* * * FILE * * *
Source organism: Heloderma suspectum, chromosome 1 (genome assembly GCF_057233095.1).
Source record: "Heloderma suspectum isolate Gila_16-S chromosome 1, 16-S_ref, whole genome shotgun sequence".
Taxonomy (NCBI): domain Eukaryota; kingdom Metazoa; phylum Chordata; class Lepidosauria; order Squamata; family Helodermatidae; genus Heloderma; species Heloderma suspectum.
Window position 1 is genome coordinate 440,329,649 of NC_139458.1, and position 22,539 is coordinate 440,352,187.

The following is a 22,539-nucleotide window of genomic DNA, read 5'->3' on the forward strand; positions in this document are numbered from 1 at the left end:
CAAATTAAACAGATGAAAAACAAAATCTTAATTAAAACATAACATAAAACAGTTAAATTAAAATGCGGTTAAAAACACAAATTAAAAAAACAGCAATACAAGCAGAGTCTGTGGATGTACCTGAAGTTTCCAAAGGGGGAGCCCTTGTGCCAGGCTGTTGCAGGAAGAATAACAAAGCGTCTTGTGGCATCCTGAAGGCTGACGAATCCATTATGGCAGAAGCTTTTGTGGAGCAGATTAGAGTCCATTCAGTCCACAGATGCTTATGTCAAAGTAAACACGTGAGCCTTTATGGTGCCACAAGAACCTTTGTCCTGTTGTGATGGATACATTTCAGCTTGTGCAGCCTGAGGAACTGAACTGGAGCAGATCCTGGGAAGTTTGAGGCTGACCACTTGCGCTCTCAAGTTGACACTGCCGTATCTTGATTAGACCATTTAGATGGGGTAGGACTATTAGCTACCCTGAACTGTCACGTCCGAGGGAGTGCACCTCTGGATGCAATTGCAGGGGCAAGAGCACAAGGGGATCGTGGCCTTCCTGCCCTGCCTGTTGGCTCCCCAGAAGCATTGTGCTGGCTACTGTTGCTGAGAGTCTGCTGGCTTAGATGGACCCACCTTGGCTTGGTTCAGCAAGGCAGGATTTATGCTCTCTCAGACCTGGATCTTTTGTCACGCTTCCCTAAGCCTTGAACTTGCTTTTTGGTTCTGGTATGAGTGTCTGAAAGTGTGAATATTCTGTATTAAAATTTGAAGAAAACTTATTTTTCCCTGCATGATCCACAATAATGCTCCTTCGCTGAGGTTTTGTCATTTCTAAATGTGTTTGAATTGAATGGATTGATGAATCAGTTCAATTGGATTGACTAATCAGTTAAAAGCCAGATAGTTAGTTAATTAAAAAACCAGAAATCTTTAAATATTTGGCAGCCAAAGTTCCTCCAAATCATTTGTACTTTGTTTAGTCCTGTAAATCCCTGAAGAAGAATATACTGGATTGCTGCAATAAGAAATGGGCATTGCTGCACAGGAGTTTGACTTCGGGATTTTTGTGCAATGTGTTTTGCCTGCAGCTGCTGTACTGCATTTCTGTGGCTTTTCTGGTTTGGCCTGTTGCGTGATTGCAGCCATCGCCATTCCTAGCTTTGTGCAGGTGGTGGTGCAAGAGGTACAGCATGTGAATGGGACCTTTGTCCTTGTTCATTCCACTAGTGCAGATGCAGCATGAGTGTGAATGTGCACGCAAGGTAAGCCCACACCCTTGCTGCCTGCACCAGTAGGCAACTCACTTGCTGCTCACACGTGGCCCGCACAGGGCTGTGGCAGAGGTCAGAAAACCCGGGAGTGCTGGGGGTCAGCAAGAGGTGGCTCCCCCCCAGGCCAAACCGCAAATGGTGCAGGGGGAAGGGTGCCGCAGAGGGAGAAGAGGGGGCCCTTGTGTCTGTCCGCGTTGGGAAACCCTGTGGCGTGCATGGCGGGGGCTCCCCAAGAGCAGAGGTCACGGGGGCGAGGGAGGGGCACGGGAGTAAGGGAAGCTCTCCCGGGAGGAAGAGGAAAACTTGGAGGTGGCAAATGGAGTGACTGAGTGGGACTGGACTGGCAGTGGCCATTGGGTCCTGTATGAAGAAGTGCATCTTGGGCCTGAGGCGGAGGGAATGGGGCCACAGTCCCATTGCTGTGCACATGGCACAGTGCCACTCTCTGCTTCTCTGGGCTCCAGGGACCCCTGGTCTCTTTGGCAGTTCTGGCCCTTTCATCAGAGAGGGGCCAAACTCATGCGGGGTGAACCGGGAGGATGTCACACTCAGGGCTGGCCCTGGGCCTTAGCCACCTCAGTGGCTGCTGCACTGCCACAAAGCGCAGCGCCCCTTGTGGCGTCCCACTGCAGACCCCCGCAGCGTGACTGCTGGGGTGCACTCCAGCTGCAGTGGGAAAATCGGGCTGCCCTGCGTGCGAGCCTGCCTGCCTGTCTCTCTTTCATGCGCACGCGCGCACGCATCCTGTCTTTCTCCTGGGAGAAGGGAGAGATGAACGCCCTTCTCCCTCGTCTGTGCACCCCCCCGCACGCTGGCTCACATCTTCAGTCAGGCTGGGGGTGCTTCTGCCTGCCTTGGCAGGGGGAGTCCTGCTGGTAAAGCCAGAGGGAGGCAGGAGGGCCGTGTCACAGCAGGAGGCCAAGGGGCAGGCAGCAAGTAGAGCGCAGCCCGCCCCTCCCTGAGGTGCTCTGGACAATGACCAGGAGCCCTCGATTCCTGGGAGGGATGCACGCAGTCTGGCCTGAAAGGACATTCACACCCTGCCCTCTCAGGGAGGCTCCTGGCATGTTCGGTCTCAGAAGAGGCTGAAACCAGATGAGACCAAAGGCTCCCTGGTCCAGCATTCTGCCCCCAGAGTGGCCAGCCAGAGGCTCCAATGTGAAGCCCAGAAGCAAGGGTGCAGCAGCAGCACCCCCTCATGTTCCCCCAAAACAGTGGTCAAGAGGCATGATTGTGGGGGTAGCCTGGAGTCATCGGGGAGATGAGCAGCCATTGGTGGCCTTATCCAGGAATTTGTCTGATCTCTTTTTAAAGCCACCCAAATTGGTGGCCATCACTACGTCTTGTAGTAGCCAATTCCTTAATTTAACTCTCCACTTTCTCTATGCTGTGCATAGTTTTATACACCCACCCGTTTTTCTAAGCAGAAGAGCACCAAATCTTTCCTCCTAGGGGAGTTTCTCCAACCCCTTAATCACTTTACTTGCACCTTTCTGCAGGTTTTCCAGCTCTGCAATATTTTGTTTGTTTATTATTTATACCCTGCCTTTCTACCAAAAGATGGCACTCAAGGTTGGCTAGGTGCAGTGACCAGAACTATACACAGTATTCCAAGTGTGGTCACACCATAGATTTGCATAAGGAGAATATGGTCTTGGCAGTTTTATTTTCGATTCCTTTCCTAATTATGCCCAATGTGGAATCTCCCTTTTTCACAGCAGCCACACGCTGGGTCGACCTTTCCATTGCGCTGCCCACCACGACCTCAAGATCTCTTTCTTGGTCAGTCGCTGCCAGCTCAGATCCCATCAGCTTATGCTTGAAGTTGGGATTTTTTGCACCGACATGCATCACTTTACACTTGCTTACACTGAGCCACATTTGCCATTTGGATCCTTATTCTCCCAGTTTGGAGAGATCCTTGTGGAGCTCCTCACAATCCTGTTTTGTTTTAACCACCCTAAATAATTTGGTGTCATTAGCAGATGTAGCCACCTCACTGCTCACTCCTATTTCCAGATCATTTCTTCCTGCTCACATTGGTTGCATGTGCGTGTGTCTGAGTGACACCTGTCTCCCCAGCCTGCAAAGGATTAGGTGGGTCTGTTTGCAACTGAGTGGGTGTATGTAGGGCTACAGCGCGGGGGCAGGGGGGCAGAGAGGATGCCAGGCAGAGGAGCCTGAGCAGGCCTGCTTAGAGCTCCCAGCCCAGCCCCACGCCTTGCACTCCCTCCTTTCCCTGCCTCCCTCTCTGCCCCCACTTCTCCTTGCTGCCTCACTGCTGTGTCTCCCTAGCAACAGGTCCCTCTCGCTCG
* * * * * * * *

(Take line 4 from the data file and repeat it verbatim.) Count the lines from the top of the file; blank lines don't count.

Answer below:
Window position 1 is genome coordinate 440,329,649 of NC_139458.1, and position 22,539 is coordinate 440,352,187.